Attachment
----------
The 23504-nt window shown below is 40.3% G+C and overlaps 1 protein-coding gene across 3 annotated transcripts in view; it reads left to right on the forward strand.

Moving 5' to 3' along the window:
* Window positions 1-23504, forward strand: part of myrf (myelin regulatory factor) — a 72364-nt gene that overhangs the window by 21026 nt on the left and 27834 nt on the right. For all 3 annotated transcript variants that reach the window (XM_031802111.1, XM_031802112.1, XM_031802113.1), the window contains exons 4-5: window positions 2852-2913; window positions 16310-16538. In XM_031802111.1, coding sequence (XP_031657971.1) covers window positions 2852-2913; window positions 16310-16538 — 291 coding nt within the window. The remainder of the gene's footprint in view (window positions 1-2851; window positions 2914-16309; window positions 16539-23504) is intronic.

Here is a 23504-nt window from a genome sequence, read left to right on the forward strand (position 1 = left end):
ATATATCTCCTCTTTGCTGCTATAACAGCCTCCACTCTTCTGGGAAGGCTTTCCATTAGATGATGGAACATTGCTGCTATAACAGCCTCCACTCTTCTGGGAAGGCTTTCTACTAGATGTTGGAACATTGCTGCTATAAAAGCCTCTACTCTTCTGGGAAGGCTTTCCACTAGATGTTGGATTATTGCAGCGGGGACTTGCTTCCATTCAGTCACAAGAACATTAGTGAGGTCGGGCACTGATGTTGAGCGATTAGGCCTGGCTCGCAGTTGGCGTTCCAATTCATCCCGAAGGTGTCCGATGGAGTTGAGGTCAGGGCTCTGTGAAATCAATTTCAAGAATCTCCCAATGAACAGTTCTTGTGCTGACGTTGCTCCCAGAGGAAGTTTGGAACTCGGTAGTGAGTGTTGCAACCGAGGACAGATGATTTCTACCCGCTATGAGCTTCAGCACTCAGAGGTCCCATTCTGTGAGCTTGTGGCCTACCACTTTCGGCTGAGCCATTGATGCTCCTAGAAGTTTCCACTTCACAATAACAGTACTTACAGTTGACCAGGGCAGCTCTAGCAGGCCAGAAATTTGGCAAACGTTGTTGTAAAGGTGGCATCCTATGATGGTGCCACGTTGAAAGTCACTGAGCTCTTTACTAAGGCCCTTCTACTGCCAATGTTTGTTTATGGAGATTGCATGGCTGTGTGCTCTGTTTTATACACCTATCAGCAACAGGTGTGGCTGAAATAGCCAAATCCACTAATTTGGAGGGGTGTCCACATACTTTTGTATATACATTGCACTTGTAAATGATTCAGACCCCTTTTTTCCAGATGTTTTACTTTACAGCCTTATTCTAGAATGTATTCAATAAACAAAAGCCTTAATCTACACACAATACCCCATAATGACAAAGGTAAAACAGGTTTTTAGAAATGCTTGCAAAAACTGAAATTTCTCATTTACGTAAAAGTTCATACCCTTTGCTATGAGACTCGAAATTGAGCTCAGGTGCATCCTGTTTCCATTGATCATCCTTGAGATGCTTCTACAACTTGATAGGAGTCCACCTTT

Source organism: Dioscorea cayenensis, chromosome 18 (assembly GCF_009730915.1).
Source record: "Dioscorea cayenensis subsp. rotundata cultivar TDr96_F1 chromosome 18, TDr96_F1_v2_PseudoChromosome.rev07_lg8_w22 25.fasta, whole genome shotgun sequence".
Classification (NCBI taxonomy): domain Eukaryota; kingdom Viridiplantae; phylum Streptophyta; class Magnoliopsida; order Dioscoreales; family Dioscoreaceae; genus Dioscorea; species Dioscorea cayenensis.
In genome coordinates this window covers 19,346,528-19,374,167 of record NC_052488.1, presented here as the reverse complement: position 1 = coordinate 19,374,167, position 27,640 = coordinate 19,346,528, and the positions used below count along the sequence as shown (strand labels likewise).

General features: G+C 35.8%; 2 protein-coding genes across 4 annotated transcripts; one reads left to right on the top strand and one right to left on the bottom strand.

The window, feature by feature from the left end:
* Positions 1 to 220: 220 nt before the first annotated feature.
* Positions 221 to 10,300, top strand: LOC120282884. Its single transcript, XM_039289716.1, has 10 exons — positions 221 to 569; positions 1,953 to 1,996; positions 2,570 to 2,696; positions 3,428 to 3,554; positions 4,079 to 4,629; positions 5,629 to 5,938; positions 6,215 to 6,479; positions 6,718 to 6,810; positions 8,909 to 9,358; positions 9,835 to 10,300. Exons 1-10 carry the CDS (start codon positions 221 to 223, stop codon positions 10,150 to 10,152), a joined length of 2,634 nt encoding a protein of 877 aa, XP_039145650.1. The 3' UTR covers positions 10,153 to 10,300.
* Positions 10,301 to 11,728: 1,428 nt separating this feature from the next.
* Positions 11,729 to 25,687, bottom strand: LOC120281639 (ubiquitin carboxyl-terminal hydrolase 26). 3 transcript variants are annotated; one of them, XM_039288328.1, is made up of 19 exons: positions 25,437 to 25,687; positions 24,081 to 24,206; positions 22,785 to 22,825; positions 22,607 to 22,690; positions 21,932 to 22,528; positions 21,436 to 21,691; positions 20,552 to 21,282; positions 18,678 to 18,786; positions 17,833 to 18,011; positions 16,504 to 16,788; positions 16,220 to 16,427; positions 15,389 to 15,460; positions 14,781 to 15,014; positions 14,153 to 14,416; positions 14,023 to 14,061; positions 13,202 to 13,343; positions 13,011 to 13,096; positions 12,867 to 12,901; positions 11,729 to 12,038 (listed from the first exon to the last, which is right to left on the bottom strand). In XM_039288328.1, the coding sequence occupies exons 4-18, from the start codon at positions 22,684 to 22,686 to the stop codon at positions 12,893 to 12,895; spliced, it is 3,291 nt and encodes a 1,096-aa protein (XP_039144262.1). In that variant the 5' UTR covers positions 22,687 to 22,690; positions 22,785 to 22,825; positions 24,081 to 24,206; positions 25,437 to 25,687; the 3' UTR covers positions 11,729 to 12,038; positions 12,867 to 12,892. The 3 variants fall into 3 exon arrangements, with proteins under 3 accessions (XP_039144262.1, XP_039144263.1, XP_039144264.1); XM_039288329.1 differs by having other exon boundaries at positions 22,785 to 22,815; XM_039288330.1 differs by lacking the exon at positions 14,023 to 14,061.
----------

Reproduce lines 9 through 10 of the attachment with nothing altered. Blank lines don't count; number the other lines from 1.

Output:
In genome coordinates this window covers 19,346,528-19,374,167 of record NC_052488.1, presented here as the reverse complement: position 1 = coordinate 19,374,167, position 27,640 = coordinate 19,346,528, and the positions used below count along the sequence as shown (strand labels likewise).

General features: G+C 35.8%; 2 protein-coding genes across 4 annotated transcripts; one reads left to right on the top strand and one right to left on the bottom strand.